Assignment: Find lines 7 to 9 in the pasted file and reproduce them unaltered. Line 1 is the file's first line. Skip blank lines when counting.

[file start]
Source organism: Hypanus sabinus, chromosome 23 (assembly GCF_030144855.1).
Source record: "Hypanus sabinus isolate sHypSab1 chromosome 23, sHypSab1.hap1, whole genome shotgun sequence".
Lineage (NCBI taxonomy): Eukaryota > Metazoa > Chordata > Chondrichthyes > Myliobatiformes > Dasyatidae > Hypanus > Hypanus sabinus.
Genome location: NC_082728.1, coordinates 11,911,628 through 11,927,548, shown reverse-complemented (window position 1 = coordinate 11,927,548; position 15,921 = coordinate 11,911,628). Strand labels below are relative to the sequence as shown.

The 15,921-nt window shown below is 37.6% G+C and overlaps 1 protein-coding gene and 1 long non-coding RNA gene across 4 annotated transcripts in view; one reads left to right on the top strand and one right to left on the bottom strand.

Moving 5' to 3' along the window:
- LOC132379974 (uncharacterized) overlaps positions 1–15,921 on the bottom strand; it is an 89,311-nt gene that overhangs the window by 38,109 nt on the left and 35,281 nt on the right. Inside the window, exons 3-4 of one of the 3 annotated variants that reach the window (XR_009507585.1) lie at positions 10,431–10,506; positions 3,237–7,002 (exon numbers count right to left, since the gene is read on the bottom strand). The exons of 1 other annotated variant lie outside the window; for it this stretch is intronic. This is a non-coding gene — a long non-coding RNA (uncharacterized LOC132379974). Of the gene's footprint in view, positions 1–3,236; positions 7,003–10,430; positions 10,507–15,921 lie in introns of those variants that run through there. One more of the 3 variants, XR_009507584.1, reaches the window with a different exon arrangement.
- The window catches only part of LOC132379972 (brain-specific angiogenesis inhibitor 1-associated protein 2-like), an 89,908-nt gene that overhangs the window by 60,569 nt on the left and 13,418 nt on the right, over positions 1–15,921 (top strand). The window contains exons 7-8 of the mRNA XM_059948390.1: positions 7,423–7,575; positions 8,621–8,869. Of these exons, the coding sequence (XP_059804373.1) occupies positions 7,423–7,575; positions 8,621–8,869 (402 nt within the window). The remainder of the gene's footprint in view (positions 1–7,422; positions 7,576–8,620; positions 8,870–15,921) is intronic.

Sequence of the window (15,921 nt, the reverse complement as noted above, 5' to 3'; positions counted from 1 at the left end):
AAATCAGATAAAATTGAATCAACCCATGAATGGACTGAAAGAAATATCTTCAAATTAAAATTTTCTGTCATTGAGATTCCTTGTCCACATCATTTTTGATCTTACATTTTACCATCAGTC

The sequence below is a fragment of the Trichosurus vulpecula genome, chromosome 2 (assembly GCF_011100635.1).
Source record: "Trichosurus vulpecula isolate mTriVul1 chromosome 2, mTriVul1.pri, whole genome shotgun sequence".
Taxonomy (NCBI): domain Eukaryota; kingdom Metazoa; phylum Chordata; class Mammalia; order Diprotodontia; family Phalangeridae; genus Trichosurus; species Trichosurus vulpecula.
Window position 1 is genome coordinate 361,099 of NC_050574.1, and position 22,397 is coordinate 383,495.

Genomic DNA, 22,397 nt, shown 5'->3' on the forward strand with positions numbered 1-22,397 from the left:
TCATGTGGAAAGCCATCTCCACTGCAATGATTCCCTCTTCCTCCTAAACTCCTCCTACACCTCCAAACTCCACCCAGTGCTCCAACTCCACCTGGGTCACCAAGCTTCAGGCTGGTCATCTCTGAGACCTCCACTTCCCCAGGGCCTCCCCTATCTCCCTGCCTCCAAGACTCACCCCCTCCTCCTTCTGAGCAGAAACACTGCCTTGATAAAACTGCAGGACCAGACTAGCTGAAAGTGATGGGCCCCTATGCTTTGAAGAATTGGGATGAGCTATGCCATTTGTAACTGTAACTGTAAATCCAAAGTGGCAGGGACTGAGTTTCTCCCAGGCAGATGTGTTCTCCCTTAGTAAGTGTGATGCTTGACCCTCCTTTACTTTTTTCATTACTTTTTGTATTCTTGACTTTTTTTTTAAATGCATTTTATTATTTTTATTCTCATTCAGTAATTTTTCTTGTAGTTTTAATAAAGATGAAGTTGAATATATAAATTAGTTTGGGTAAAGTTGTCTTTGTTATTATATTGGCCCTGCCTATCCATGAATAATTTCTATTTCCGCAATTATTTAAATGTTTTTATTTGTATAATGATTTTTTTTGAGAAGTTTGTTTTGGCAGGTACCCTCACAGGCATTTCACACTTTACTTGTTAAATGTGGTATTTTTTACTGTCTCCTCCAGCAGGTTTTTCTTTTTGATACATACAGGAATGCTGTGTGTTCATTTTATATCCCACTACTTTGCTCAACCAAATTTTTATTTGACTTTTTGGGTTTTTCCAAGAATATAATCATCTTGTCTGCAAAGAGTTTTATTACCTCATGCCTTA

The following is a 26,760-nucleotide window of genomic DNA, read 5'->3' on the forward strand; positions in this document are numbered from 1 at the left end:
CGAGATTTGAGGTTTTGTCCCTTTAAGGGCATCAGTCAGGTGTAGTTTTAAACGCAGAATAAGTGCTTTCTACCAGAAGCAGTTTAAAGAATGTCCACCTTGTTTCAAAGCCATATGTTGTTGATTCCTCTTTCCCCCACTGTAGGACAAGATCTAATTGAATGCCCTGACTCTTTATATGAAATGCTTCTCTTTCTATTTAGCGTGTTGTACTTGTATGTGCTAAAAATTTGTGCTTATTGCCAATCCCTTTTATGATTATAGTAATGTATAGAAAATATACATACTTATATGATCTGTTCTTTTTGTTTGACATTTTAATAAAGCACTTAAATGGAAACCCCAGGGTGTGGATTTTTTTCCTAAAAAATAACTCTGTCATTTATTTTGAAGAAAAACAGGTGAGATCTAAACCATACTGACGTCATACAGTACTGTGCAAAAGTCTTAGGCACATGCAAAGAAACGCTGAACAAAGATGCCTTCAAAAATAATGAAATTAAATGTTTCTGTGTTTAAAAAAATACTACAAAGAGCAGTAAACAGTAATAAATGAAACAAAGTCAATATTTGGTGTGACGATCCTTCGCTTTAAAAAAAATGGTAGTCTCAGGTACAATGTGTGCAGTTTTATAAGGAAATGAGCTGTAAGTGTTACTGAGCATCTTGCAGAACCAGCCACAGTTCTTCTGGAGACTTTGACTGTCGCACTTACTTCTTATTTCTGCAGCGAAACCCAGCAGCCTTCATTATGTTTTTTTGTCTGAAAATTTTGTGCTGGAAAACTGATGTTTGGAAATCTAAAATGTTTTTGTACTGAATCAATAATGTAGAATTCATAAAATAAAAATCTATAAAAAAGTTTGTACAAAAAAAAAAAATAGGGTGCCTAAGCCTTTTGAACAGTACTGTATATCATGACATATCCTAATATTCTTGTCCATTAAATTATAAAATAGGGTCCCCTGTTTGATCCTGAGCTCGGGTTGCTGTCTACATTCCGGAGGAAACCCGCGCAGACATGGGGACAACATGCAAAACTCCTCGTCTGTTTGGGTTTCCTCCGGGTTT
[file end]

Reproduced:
- LOC132379974 (uncharacterized) overlaps positions 1–15,921 on the bottom strand; it is an 89,311-nt gene that overhangs the window by 38,109 nt on the left and 35,281 nt on the right. Inside the window, exons 3-4 of one of the 3 annotated variants that reach the window (XR_009507585.1) lie at positions 10,431–10,506; positions 3,237–7,002 (exon numbers count right to left, since the gene is read on the bottom strand). The exons of 1 other annotated variant lie outside the window; for it this stretch is intronic. This is a non-coding gene — a long non-coding RNA (uncharacterized LOC132379974). Of the gene's footprint in view, positions 1–3,236; positions 7,003–10,430; positions 10,507–15,921 lie in introns of those variants that run through there. One more of the 3 variants, XR_009507584.1, reaches the window with a different exon arrangement.
- The window catches only part of LOC132379972 (brain-specific angiogenesis inhibitor 1-associated protein 2-like), an 89,908-nt gene that overhangs the window by 60,569 nt on the left and 13,418 nt on the right, over positions 1–15,921 (top strand). The window contains exons 7-8 of the mRNA XM_059948390.1: positions 7,423–7,575; positions 8,621–8,869. Of these exons, the coding sequence (XP_059804373.1) occupies positions 7,423–7,575; positions 8,621–8,869 (402 nt within the window). The remainder of the gene's footprint in view (positions 1–7,422; positions 7,576–8,620; positions 8,870–15,921) is intronic.

Sequence of the window (15,921 nt, the reverse complement as noted above, 5' to 3'; positions counted from 1 at the left end):